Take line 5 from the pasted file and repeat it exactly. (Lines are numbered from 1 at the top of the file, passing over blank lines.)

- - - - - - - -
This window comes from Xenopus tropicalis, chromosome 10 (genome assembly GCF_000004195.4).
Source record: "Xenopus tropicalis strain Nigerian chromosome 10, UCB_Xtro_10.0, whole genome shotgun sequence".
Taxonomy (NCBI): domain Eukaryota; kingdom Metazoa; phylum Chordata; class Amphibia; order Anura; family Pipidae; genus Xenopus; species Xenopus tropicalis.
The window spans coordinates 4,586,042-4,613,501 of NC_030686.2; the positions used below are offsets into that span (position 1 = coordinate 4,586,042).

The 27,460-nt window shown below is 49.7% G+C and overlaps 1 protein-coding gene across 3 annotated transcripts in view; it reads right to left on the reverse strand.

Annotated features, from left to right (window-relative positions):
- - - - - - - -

The 27,460-nt window shown below is 49.7% G+C and overlaps 1 protein-coding gene across 3 annotated transcripts in view; it reads right to left on the reverse strand.